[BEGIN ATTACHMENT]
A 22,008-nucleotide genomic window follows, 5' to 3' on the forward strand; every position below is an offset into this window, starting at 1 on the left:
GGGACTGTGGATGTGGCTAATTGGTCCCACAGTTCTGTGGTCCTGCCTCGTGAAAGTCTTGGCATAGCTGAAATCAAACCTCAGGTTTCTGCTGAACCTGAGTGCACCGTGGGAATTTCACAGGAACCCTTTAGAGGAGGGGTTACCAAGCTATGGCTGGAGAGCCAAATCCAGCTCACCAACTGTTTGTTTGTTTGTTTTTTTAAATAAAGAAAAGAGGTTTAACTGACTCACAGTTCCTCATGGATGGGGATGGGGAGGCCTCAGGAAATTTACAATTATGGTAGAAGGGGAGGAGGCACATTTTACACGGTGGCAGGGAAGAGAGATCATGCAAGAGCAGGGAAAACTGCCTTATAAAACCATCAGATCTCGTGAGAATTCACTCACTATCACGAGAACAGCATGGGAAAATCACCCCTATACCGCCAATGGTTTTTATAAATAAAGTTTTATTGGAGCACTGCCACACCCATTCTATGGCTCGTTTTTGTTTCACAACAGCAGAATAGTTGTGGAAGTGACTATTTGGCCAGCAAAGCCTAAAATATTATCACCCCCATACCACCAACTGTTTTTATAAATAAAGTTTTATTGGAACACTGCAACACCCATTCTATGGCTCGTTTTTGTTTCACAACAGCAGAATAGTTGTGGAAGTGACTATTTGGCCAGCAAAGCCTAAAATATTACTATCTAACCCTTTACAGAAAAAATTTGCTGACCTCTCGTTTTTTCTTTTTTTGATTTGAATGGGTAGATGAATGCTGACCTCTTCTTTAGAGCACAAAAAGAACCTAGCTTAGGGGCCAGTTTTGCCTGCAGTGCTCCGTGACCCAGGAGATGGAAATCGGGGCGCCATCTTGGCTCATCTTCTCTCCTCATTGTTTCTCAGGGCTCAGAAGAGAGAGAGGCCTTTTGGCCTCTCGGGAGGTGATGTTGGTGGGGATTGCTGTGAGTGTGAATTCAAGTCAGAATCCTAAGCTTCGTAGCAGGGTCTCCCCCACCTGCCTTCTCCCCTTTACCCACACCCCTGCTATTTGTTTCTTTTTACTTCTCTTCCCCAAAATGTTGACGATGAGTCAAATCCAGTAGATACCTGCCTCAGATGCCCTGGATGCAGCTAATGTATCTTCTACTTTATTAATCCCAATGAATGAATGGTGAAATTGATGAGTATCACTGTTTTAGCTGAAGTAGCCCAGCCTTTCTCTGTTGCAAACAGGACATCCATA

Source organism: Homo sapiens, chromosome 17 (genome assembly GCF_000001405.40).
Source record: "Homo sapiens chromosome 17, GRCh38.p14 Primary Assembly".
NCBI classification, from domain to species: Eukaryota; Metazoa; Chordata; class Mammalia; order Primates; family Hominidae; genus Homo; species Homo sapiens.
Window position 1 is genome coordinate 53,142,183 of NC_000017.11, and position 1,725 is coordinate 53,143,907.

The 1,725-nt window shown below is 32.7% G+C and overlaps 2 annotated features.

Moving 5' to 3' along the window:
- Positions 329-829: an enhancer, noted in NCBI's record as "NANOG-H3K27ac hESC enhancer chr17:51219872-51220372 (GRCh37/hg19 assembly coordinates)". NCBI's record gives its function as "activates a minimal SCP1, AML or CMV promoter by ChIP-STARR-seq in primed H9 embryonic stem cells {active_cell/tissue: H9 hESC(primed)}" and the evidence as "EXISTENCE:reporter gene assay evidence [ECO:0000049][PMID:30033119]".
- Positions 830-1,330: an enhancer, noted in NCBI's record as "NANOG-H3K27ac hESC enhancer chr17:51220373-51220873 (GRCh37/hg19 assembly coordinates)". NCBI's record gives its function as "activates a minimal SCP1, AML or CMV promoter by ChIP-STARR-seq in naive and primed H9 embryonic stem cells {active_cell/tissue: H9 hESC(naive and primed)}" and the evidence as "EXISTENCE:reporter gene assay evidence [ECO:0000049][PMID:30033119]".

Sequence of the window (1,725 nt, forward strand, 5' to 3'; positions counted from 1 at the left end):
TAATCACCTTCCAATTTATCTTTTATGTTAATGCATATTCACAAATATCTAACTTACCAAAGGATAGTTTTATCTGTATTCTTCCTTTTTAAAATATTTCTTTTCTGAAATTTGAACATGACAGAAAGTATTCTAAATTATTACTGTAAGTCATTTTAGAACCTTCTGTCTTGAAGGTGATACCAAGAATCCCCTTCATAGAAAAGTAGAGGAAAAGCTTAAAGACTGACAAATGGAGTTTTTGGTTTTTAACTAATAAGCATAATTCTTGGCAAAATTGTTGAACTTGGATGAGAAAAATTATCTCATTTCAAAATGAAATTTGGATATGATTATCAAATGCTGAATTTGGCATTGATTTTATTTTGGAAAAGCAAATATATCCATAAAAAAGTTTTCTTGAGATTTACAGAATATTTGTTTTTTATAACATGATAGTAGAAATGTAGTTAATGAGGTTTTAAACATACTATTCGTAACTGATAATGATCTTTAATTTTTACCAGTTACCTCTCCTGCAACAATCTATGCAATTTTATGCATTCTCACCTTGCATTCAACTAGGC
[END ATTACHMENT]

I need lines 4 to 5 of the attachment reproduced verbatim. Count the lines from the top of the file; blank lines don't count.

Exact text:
Source record: "Homo sapiens chromosome 17, GRCh38.p14 Primary Assembly".
NCBI classification, from domain to species: Eukaryota; Metazoa; Chordata; class Mammalia; order Primates; family Hominidae; genus Homo; species Homo sapiens.